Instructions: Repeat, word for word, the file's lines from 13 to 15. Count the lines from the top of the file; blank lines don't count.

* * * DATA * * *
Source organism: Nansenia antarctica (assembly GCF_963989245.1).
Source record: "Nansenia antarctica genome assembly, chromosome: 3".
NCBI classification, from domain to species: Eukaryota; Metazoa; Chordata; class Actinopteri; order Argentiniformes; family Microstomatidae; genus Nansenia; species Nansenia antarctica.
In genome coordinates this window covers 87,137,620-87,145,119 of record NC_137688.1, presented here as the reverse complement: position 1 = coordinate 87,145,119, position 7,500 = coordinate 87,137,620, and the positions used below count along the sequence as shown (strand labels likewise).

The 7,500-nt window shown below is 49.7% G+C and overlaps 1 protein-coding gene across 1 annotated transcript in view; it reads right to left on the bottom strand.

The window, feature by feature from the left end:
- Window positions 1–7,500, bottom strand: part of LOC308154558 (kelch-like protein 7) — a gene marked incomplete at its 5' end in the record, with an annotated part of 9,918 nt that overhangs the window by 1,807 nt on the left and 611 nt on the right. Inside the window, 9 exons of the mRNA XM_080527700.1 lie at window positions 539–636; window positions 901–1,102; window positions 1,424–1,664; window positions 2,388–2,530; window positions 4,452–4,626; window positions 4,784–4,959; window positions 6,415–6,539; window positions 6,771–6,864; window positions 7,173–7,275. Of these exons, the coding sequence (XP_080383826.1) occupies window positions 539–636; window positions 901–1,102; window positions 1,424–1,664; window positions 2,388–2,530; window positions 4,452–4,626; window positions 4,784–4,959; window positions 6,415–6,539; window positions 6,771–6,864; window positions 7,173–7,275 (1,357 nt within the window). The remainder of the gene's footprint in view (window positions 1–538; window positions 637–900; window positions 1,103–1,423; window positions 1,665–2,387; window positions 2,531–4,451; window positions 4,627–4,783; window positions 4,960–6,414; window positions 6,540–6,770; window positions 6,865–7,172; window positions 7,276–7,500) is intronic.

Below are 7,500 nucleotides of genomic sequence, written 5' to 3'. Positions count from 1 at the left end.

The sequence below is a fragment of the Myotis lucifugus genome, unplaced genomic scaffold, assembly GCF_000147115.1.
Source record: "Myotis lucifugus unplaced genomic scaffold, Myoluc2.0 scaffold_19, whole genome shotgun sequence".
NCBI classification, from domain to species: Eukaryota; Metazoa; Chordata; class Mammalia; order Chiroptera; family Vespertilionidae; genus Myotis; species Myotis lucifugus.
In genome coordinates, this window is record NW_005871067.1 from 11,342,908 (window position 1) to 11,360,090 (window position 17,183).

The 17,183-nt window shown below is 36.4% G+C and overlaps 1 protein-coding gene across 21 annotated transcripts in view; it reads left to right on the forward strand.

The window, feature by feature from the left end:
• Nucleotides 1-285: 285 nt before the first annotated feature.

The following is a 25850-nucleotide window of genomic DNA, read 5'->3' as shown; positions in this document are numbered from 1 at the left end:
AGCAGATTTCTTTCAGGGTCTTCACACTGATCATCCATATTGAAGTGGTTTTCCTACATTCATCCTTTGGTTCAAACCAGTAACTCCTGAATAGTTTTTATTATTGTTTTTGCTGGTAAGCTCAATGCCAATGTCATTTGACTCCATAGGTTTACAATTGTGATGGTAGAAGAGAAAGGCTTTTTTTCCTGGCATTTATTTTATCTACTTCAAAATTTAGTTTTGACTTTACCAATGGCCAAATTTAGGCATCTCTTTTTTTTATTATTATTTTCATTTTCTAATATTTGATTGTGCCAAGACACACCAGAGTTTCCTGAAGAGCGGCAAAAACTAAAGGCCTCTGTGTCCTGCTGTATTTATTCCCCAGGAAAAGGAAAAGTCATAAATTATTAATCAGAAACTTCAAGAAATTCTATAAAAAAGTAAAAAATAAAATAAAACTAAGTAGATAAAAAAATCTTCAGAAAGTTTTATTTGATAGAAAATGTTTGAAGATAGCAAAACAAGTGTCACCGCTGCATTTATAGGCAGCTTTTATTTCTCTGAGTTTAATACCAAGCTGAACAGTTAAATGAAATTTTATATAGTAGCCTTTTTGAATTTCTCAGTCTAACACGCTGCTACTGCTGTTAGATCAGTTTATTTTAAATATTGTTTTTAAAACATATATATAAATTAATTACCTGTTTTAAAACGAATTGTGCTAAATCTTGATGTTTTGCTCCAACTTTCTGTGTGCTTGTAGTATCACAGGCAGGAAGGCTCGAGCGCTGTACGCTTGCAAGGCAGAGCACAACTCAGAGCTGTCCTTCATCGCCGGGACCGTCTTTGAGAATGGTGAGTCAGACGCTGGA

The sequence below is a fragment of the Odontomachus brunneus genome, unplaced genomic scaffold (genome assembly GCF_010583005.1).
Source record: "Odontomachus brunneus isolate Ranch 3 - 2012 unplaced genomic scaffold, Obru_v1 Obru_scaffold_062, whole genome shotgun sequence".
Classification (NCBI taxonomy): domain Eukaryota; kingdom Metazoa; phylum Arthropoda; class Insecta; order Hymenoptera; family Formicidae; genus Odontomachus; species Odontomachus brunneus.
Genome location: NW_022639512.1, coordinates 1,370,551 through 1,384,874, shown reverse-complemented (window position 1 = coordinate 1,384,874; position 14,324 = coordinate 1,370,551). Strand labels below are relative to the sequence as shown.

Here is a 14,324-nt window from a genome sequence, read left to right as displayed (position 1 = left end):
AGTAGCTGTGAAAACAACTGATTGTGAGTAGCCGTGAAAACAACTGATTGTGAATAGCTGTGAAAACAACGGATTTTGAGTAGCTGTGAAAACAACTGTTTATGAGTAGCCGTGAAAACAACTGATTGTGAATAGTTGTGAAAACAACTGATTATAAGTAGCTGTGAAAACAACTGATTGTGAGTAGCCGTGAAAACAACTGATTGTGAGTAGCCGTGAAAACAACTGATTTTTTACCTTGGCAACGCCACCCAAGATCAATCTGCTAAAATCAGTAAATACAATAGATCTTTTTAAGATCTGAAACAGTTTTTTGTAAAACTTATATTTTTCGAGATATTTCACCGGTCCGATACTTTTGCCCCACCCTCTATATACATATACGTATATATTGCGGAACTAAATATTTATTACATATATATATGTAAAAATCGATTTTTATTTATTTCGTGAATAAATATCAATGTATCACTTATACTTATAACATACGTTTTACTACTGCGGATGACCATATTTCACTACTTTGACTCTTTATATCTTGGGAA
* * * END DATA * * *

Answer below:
The 17,183-nt window shown below is 36.4% G+C and overlaps 1 protein-coding gene across 21 annotated transcripts in view; it reads left to right on the forward strand.

The window, feature by feature from the left end:
• Nucleotides 1-285: 285 nt before the first annotated feature.